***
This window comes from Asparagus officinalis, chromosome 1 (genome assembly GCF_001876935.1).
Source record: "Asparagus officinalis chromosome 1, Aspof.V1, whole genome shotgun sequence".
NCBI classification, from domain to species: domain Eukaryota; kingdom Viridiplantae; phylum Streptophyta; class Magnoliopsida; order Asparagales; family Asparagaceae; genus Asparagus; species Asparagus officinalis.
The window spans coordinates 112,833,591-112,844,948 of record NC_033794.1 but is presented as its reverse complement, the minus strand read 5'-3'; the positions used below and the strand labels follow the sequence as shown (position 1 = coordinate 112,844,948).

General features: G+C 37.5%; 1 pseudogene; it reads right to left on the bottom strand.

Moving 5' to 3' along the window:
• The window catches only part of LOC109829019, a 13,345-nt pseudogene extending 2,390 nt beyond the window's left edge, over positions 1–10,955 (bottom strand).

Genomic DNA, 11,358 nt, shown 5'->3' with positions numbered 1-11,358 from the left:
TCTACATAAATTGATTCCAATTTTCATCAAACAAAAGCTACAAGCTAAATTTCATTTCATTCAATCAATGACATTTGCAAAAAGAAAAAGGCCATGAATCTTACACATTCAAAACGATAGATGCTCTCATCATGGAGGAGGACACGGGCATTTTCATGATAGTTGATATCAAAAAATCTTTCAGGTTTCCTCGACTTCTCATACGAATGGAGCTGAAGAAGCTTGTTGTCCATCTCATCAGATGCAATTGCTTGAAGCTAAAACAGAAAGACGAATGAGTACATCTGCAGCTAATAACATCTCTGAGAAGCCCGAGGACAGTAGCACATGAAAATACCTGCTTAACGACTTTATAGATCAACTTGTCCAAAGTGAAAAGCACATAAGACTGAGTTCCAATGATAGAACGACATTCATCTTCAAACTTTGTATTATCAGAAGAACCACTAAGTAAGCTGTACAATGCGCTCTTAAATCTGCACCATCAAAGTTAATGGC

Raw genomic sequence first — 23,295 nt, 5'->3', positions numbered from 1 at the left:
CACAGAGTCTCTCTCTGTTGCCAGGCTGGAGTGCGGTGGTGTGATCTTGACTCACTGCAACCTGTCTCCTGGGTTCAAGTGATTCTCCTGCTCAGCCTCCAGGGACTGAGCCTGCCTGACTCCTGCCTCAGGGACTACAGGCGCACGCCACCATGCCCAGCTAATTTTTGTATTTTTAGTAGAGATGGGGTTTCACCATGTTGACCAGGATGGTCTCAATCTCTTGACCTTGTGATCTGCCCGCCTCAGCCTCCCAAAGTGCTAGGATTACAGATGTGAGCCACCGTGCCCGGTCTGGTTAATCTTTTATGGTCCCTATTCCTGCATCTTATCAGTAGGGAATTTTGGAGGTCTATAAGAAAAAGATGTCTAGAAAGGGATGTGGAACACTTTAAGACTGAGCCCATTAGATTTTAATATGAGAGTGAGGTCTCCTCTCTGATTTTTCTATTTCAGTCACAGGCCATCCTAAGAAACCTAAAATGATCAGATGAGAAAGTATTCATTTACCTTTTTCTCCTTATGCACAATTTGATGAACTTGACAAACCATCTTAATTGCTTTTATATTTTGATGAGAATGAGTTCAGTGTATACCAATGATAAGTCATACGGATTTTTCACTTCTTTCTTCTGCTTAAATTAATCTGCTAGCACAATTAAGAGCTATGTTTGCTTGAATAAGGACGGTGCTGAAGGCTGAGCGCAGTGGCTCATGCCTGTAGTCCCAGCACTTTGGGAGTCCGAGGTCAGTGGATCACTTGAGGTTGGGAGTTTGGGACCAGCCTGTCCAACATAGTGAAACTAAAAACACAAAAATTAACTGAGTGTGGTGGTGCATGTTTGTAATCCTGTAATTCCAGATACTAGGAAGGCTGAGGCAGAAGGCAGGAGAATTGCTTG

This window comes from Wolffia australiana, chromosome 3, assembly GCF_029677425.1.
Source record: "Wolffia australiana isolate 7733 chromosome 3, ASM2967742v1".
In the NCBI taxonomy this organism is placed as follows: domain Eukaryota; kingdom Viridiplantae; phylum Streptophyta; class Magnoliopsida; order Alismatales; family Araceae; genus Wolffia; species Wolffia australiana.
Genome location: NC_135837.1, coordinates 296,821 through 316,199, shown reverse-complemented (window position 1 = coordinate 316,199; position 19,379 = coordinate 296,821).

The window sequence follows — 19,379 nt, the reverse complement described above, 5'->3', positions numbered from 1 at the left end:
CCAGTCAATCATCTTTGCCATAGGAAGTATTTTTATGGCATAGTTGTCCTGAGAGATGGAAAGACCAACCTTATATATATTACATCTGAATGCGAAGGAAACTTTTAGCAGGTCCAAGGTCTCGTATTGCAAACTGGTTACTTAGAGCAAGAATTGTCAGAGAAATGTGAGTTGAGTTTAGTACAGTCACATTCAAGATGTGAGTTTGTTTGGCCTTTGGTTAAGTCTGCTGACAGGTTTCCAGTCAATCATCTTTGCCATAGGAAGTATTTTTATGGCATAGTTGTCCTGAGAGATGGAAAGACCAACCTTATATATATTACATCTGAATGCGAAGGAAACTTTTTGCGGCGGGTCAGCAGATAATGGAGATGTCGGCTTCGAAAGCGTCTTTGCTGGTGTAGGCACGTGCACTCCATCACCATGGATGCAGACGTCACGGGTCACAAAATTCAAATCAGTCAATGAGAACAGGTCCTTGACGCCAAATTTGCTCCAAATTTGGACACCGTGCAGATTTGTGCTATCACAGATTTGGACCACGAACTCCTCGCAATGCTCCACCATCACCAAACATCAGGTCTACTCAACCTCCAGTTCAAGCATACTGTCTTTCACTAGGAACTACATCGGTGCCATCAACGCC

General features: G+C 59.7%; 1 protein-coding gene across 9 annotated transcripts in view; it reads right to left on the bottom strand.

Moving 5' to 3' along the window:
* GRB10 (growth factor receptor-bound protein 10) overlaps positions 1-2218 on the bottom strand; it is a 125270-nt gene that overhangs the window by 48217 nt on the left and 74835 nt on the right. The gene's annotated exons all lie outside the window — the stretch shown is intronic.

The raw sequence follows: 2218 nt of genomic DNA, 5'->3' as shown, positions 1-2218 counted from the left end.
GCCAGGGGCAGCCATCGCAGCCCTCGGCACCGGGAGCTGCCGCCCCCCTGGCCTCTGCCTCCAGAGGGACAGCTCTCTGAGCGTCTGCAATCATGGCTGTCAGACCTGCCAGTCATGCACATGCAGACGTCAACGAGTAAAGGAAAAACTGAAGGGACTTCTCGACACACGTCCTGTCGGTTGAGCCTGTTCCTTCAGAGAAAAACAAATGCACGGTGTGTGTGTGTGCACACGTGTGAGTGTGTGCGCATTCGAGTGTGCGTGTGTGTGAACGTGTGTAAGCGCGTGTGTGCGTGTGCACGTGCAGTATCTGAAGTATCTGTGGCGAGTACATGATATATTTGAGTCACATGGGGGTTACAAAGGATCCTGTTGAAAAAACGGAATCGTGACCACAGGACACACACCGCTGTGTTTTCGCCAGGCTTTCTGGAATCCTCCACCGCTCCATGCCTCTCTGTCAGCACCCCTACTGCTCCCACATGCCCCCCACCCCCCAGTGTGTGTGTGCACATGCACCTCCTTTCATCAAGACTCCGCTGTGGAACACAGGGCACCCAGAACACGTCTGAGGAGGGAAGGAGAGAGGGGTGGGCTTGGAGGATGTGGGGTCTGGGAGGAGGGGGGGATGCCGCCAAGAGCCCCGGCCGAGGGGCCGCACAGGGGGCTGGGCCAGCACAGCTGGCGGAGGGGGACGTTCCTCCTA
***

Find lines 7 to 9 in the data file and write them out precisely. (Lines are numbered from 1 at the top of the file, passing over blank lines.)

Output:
• The window catches only part of LOC109829019, a 13,345-nt pseudogene extending 2,390 nt beyond the window's left edge, over positions 1–10,955 (bottom strand).

Genomic DNA, 11,358 nt, shown 5'->3' with positions numbered 1-11,358 from the left:
TCTACATAAATTGATTCCAATTTTCATCAAACAAAAGCTACAAGCTAAATTTCATTTCATTCAATCAATGACATTTGCAAAAAGAAAAAGGCCATGAATCTTACACATTCAAAACGATAGATGCTCTCATCATGGAGGAGGACACGGGCATTTTCATGATAGTTGATATCAAAAAATCTTTCAGGTTTCCTCGACTTCTCATACGAATGGAGCTGAAGAAGCTTGTTGTCCATCTCATCAGATGCAATTGCTTGAAGCTAAAACAGAAAGACGAATGAGTACATCTGCAGCTAATAACATCTCTGAGAAGCCCGAGGACAGTAGCACATGAAAATACCTGCTTAACGACTTTATAGATCAACTTGTCCAAAGTGAAAAGCACATAAGACTGAGTTCCAATGATAGAACGACATTCATCTTCAAACTTTGTATTATCAGAAGAACCACTAAGTAAGCTGTACAATGCGCTCTTAAATCTGCACCATCAAAGTTAATGGC